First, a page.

Cert 2 is not at all like cert 1. Where cert 1 will definately FIRE YOU UP, cert 2 will fill out the blanks. After the second certification, I have so many more tools to aid my coaching it’s unbelievable. His books also all of a sudden speak to me much more, as I can literally hear Rooney’s voice come to life when I watch the pictures in either of the books: “elbows in, feet out, core tight”.

To me, the second certification was more valuable and I know it’ll take my coaching to new levels. Not that the first one didn’t, but the difference in their nature is pretty big. One thing to remember though is that the teaching from the first cert has already been ingrained in me, I’ve already put them to good use. Much of that stuff has become second nature now.

cert 2

There is a problem with the second certification. As the recruiting base gets smaller (you must have the first cert to be on it), it’ll be harder to find people for the cert. That means it’s gonna be harder to get to one, and that they’re gonna be spread out more. Martin mentioned that he was working on an online level 2 which I’d recommend to anybody with the first cert. Since you’ve already got the “Martin Rooney experience” on the first cert, you’ll easily recall some of the fire he lit inside of you, just be hearing his voice and seeing his face. In a way, I actually wish I had the seminar online, so I’d constant access to Martin’s coaching (apart from the Dojo that is).

To be honest, you NEED the second certification if you want to work with the system. There are some but’s though:

  • It’s limited how much you can learn in just a weekend. The second certification will make you understand the system as a whole, but it’s not going to take a random person off the street and make them a great sprinting coach. Only experience teaching will do that.
  • If you don’t have solid base of knowledge and understanding of training in general, you’re gonna be dangerous. BUT! This would require you to ignore essential parts of the system – not doing something for nothing, getting people sore not better as well as safety.
  • TFW will simplify and cut out all the white noise. It can make a trainer a coach, but you need to be a trainer already and you need to have ambitions.

So what’s so great about this certification? Let me tell you what it’s NOT:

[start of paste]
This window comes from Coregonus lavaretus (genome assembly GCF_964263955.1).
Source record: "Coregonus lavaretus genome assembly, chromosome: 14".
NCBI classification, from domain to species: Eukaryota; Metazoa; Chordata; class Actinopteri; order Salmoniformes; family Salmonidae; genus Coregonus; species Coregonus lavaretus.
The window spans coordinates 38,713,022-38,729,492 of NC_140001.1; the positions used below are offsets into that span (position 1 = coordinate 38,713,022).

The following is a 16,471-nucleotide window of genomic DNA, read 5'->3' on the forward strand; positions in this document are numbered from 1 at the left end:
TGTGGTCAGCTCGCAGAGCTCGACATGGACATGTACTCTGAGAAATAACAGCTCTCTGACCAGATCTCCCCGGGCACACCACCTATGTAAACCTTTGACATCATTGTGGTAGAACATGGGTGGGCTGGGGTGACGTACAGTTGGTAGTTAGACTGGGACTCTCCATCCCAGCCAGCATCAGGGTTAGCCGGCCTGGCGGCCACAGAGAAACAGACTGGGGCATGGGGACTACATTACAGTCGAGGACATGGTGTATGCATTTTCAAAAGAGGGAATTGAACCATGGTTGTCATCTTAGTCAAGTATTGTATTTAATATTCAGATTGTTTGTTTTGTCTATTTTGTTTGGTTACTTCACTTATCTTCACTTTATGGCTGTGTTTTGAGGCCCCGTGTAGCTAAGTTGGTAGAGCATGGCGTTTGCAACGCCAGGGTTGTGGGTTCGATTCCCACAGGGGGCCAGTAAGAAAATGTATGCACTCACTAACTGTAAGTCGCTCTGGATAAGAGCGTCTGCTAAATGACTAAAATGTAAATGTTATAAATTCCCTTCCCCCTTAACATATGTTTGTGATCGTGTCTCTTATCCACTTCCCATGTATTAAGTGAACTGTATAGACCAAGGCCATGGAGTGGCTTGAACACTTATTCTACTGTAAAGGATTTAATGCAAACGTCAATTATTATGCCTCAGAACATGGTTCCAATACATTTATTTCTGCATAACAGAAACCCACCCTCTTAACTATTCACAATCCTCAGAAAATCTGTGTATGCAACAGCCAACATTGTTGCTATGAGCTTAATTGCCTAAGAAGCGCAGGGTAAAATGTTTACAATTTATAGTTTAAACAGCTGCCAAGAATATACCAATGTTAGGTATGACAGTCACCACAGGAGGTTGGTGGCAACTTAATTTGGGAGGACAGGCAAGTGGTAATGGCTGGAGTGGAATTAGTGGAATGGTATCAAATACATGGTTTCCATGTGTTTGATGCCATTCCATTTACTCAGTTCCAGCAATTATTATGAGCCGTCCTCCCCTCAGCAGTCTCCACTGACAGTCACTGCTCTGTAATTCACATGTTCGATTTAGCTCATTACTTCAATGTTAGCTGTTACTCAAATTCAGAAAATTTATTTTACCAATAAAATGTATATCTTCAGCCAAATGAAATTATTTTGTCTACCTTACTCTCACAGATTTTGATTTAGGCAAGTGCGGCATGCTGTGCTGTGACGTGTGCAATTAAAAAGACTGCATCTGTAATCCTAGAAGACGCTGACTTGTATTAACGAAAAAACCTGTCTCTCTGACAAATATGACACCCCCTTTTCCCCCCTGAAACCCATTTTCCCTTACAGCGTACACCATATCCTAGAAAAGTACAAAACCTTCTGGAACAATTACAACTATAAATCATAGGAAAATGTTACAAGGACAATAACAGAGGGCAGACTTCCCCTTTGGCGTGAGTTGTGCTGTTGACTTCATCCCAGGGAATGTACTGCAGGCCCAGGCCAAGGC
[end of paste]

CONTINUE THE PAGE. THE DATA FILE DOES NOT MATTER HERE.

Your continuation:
• It’s not Rooney’s supreme ability to correct your knee angle at the bottom position of a squat. (Though I’m sure he’d be capable of that – we’ve talked a bit about powerlifting as he’s one strong bugger for sure).
  • It’s not because the system is really revolutionary. (Unless you like me think deconstructing the complexity of strength and conditioning and focusing on the results is revolutionary). 🙂
  • Heck, it’s not even really about Martin Rooney.

The TFW Resistance is about ME! It’s about YOU – it’s also about what WE can do. It’s about what Martin Rooney motivates you to bring out in you. it’s about being a better YOU. Rooney often says: “you know you’re a coach when you care more about the accomplishments of your athletes than your own” – Rooney cares more about elevating people around him, than massaging his own ego. Ironically, that’s lead to him having a huge following. Martin listens. He listens alot (at least he had to listen to my ramblings alot 😀 ).

While I’m excited about the much more concrete training knowledge I got at the second certification, it’s just as much about my professional and personal life for me. Martin is extremely competent as a business man and a very focused man – something most of us can learn from. His insights on coaching and the fitness business as a whole are great as well but most importantly – Martin doesn’t put down others. Instead of making fun of how little this and that person knows about training, he’ll study what they know about making a connection with their clients (or something different) and try to learn a bit from everybody.